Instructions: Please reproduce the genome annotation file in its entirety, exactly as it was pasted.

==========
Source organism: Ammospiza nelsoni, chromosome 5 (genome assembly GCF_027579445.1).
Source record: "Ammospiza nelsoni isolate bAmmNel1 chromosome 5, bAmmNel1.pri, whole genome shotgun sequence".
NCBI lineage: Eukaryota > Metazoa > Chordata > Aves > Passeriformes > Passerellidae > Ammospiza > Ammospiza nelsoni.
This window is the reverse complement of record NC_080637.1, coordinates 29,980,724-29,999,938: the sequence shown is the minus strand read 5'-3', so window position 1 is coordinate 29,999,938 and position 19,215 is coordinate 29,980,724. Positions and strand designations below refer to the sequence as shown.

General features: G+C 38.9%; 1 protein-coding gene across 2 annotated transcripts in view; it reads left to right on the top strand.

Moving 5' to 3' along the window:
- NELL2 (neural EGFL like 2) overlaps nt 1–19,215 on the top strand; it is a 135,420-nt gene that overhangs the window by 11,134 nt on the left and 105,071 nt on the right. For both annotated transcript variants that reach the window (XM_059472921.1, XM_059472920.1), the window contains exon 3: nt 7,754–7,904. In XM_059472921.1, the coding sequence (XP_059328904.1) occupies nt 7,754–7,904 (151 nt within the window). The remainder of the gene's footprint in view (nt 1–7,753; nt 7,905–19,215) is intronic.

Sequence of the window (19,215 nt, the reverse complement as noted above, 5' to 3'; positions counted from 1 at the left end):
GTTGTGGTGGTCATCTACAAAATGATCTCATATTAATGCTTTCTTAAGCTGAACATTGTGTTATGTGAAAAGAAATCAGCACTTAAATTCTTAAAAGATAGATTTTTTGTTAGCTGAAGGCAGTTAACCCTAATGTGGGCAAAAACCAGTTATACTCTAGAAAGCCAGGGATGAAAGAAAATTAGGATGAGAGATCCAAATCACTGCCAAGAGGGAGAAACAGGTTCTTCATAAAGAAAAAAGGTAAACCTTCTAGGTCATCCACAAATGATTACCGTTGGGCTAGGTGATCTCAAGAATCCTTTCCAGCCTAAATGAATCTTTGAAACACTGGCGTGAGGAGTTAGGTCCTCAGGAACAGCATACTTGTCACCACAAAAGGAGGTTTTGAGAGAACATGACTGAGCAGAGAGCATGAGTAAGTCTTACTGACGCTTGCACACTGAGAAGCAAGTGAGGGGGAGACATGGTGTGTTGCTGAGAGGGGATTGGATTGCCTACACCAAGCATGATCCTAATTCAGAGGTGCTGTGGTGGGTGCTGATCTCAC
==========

Source organism: Ammospiza nelsoni, chromosome 5 (genome assembly GCF_027579445.1).
Source record: "Ammospiza nelsoni isolate bAmmNel1 chromosome 5, bAmmNel1.pri, whole genome shotgun sequence".
NCBI lineage: Eukaryota > Metazoa > Chordata > Aves > Passeriformes > Passerellidae > Ammospiza > Ammospiza nelsoni.
This window is the reverse complement of record NC_080637.1, coordinates 29,980,724-29,999,938: the sequence shown is the minus strand read 5'-3', so window position 1 is coordinate 29,999,938 and position 19,215 is coordinate 29,980,724. Positions and strand designations below refer to the sequence as shown.

General features: G+C 38.9%; 1 protein-coding gene across 2 annotated transcripts in view; it reads left to right on the top strand.

Moving 5' to 3' along the window:
- NELL2 (neural EGFL like 2) overlaps nt 1–19,215 on the top strand; it is a 135,420-nt gene that overhangs the window by 11,134 nt on the left and 105,071 nt on the right. For both annotated transcript variants that reach the window (XM_059472921.1, XM_059472920.1), the window contains exon 3: nt 7,754–7,904. In XM_059472921.1, the coding sequence (XP_059328904.1) occupies nt 7,754–7,904 (151 nt within the window). The remainder of the gene's footprint in view (nt 1–7,753; nt 7,905–19,215) is intronic.

Sequence of the window (19,215 nt, the reverse complement as noted above, 5' to 3'; positions counted from 1 at the left end):
GTTGTGGTGGTCATCTACAAAATGATCTCATATTAATGCTTTCTTAAGCTGAACATTGTGTTATGTGAAAAGAAATCAGCACTTAAATTCTTAAAAGATAGATTTTTTGTTAGCTGAAGGCAGTTAACCCTAATGTGGGCAAAAACCAGTTATACTCTAGAAAGCCAGGGATGAAAGAAAATTAGGATGAGAGATCCAAATCACTGCCAAGAGGGAGAAACAGGTTCTTCATAAAGAAAAAAGGTAAACCTTCTAGGTCATCCACAAATGATTACCGTTGGGCTAGGTGATCTCAAGAATCCTTTCCAGCCTAAATGAATCTTTGAAACACTGGCGTGAGGAGTTAGGTCCTCAGGAACAGCATACTTGTCACCACAAAAGGAGGTTTTGAGAGAACATGACTGAGCAGAGAGCATGAGTAAGTCTTACTGACGCTTGCACACTGAGAAGCAAGTGAGGGGGAGACATGGTGTGTTGCTGAGAGGGGATTGGATTGCCTACACCAAGCATGATCCTAATTCAGAGGTGCTGTGGTGGGTGCTGATCTCAC